19 December 2019
Youpla: Your mob is our mob – A yarn with Noeline Dixon
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We recognise and acknowledge the traditional Custodians and Elders, past and present, for the land on which we walk, work and live.
WARNING: Aboriginal and Torres Strait Islander viewers are warned that this document may contain images of deceased persons.
If you follow our social media pages you would see our company tagline – Youpla: Your mob is our Mob. Youpla is a commonly used Indigenous creole term to refer to a like-minded group of friends and family coming together to protect each other.
When Isaac was visiting a community in North Queensland last year, a Torres Strait Islander man asked what the company was about. As Isaac was explaining it to him and how the service is not just for the individual, but the whole family and wider community, the man said, “Youpla, it’s for all of us, my mob is your mob”.
For many of our Aboriginal and Torres Strait Islander community members we are all connected in some way through family, friends or cultural links to a community.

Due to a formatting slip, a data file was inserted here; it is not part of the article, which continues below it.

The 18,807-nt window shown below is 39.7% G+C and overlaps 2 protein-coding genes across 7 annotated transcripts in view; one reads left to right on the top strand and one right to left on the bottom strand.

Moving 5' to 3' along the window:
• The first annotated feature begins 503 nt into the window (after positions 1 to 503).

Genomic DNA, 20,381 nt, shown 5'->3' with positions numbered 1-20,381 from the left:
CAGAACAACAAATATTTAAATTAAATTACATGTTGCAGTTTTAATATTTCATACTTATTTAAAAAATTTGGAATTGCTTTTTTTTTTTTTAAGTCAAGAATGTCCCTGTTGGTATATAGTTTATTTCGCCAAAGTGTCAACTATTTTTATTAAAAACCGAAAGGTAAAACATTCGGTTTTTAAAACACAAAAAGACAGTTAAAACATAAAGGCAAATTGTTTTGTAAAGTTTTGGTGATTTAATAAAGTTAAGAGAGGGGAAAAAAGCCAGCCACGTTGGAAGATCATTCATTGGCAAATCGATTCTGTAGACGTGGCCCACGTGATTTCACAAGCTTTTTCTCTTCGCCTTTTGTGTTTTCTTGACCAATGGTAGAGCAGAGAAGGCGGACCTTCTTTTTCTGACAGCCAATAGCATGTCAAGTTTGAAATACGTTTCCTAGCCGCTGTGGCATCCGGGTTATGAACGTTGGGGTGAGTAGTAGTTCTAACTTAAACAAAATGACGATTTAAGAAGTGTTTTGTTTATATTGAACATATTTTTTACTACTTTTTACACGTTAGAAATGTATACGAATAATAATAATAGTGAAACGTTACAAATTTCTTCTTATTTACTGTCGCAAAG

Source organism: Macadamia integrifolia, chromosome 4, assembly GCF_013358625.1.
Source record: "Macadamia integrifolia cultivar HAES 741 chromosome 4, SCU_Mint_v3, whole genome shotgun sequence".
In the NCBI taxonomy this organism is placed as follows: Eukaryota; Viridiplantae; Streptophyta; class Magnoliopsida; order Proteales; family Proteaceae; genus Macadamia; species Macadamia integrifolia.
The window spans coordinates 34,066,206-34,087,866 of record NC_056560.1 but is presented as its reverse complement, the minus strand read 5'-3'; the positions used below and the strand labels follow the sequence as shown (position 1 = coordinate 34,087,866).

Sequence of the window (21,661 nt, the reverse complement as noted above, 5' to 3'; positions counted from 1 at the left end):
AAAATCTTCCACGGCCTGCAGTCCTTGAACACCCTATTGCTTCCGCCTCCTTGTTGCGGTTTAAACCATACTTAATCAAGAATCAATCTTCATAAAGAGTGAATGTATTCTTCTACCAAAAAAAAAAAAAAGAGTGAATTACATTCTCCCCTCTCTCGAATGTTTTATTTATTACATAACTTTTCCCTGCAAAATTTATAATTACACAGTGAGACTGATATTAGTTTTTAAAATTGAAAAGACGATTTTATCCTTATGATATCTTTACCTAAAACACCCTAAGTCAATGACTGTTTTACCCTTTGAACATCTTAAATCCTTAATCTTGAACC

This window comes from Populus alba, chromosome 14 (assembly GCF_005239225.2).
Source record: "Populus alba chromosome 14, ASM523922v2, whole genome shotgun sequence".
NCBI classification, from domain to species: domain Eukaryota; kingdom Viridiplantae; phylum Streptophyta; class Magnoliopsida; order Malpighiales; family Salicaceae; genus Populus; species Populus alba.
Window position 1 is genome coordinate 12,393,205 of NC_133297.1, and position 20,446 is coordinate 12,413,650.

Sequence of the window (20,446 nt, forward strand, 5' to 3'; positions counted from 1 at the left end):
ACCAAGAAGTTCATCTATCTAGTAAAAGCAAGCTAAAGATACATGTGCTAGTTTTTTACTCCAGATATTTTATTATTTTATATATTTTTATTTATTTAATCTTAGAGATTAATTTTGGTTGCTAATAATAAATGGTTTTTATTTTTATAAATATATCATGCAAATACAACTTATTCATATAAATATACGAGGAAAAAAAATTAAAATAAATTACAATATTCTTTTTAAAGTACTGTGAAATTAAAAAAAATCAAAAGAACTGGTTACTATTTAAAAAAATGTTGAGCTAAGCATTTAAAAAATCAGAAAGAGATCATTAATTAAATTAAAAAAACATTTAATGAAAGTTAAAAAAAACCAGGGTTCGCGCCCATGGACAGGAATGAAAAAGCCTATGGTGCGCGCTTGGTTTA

Youpla Community Consultant, Alana Simon, recently connected with Aboriginal and Torres Strait Islander Primary Health Practitioner and qualified Nurse, Noeline Dixon, in her hometown of Forster in New South Wales.
Noeline recognised the importance of a funeral plan for her community back in Bourke and invited Alana to visit. For Noeline, her best memories of growing up in Bourke were spending time with family.
Noeline now lives in Forster on the Mid North Coast, where she works at the Tobwabba Aboriginal Medical Service. In her role she sees people passing away unexpectedly and very young.
“It’s very sad when times are hard and we don’t have much money laying around for funerals.”
Taking the trip back home and introducing the Youpla team was something important to Noeline. It was a way for community members to start talking about what happens when someone passes.
Noeline said when an unexpected loss happens family try to come together financially, but there is only so much you can do. “Like many other Indigenous communities we have large family groups, up to 15 people in some families.
We need a funeral plan to cover everyone.”
Noeline said she appreciated the Youpla team travelling to her community.
This article is from Youpla Yarns. To read more articles like it, as well as other stories from the community, visit our community newsletter page below.